that lifespan and morbidity are very important. Because the cost of these
animals must be incredible. So there are a
lot of challenges. It isn’t like feeding our dogs
and cats that we have a lot of research on . There’s a lot of challenges that
come with feeding wild animals. And the translations
are not as simple. We don’t have as much
information about the diets of wild animals. We have a lot of
limitations or we don’t have any studies on what
are the actual nutrient needs? We can kind of extrapolate,
but they aren’t pure studies on those specific animals. Wild versus captive
animals, there’s a lot of differences in their
physical activity patterns. And they have, just when you
think you’ve got it down, then there are some changes
in their nutrient requirements depending on their growth
or health status and such. These are just the guidelines,
the overall guidelines from ACA. Aide and provide a
nutritional, balanced diet. Provide a diet that is
reasonably– stimulates natural feeding behaviors. Provides a nutritionally
balanced diet, and provide a diet that
meets all the above criteria in a practical and
economic way to feed. And I know that that’s
a big issue, too. One thing I do like that,
some parallels that I draw, when between animals
and children. When we talk about a
toddler, an infant, and we’re talking about
introducing solid foods, we talk a lot about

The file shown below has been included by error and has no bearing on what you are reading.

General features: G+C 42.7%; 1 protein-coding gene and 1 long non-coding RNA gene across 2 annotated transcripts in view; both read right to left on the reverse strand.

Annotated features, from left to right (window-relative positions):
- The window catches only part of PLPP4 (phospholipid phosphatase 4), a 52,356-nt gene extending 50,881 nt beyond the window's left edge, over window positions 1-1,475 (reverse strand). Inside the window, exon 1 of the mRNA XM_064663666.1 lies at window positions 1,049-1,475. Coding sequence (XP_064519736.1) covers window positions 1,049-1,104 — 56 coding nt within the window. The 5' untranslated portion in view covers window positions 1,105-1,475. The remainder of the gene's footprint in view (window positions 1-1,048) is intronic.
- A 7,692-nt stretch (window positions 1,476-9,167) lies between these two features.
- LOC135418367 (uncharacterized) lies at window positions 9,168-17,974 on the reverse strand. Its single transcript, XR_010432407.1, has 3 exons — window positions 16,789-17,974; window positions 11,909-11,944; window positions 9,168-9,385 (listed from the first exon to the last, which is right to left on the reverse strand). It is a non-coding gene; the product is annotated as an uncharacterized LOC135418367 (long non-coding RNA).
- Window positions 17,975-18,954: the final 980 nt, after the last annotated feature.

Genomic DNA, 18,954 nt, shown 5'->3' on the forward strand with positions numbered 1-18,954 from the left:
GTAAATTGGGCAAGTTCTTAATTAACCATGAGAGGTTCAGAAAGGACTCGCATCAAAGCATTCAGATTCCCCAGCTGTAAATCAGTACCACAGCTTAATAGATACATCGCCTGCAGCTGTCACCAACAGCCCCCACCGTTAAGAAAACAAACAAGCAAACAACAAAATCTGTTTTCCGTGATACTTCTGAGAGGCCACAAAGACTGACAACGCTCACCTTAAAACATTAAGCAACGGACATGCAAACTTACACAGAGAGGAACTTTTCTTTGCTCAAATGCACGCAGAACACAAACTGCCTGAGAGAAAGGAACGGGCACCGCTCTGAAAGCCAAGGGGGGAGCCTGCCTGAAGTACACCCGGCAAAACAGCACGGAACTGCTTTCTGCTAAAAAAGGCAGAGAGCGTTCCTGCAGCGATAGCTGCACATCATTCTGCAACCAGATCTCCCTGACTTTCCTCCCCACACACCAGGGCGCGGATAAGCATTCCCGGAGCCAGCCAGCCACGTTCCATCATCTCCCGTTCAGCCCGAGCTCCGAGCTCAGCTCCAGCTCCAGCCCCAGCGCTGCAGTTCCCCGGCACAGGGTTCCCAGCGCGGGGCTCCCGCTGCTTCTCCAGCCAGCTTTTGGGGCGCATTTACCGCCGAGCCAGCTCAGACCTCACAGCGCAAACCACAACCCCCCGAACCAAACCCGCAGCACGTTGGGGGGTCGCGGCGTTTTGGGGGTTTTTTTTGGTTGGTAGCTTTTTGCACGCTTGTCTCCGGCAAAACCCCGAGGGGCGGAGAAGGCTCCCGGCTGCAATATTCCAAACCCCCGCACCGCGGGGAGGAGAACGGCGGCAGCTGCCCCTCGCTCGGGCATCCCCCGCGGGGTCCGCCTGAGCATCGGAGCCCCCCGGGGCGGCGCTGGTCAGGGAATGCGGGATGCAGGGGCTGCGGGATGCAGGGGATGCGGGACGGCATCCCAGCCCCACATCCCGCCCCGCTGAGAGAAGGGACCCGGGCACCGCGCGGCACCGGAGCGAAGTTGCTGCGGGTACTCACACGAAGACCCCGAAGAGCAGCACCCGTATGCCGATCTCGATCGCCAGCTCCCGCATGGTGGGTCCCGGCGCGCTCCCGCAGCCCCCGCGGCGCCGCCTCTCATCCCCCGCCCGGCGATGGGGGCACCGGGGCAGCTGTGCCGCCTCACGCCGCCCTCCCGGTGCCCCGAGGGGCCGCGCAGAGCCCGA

the nutrients. But we also talk
about other issues. It’s not just the
feeding process, isn’t just about the
nutrients, and making sure we’re getting enough nutrients. That when an infant
starts grasping, say those Cheerios, that
you throw out for them, they’re grasping and
pulling them to their mouth. That’s actually
developing their brains. It’s method of stimulating
cognitive development. And with animals, I
think it’s so important to think about the
experience, too, that, you know, as much of the
natural feeding, the instincts, that we can provide
to them in captivity and really looking at it
more holistically than just, what are the nutrients that
we’re going to get into them? So there’s five general
factors that I’m going to talk about when
you’re looking at developing a diet for the animals. Number one, what we’re going
to put most emphasis on, because that’s my comfort
zone, is the nutritional requirements. We’re also going to
talk about feeding type and the digestive
track, their access to food, their health status, and
the actual management of the animals. So this is Nutrition 101. As I said, we don’t
have as much information about specific nutrient
needs for specific species, so sometimes we have to
select a similar species and try to apply